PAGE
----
Balancing Boundaries With Ambition
How busy are you? Of course you are! You're an important person. It's a miracle you have time to read this article. How did it get this way, and what can you do to reclaim your calendar?
Perhaps friends and family have suggested just saying no to more things. While it comes from a place of compassion, it also comes from someone who does not understand the pressures of working at your level.
So, what is the answer to balancing boundaries with ambition?
What are boundaries?
The speed limit on a motorway is a boundary. The age limit on an adult movie is a boundary. A boundary is the amount you can eat at an all-you-can-eat buffet before they stop refilling the counter.
Boundaries are limits put in place to protect us, often (but not always) from ourselves.
Personal boundaries are the limits and rules we set for ourselves within relationships. Personal boundaries prevent us from taking responsibility for actions/emotions that are not ours or demanding that someone else take responsibility for their actions/emotions.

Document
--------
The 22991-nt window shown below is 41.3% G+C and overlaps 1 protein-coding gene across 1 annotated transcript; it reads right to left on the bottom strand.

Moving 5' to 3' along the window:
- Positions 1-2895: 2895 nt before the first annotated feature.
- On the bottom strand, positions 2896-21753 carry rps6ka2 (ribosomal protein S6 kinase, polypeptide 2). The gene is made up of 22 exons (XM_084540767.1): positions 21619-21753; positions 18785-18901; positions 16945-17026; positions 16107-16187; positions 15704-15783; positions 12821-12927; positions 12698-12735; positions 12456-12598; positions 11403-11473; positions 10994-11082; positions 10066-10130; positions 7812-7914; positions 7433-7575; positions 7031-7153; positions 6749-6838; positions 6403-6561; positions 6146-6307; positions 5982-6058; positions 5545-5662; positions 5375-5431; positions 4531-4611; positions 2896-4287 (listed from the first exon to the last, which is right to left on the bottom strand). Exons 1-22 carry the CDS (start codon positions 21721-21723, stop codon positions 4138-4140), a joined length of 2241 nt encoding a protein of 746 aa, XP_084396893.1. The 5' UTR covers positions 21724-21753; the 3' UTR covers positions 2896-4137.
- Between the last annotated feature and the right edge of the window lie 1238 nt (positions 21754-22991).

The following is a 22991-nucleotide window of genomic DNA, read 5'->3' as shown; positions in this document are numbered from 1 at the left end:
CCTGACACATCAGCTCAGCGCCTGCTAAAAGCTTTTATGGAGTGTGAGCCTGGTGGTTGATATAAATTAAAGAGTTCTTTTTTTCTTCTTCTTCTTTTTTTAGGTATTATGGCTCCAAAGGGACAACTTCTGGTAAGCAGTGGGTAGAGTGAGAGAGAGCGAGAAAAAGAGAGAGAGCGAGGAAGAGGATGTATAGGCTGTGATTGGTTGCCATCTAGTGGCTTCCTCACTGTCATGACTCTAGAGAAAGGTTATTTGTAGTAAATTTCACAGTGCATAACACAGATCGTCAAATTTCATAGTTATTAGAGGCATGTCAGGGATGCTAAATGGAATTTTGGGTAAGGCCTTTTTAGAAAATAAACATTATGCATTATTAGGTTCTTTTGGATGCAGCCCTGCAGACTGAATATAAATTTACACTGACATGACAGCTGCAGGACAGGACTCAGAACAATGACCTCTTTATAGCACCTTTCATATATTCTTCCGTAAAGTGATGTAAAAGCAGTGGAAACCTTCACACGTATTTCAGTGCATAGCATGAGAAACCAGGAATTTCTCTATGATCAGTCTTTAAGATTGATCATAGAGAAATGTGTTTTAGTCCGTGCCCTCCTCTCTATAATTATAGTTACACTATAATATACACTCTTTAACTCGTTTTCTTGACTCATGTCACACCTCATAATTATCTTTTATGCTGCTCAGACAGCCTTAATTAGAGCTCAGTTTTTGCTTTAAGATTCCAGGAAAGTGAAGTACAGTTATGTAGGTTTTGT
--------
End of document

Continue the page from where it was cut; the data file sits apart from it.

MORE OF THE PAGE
Those who take too much responsibility for the emotions of others might think, “My co-workers are idiots. I have to tell them how to do their jobs, or they'll suffer the consequences.” or "I can't tell them that they are underperforming, they are going to feel terrible."
Those who give others responsibility for their emotions might feel anxious about somebody else's missed deadline.
Personal boundaries recognise that we are each responsible for our emotions/actions.
People with healthy personal boundaries can say “no” to others when they want to without taking responsibility for how that answer makes others feel.
Your ability to establish and maintain healthy boundaries will profoundly impact how you lead, your relationships inside and outside of work, and your overall well-being.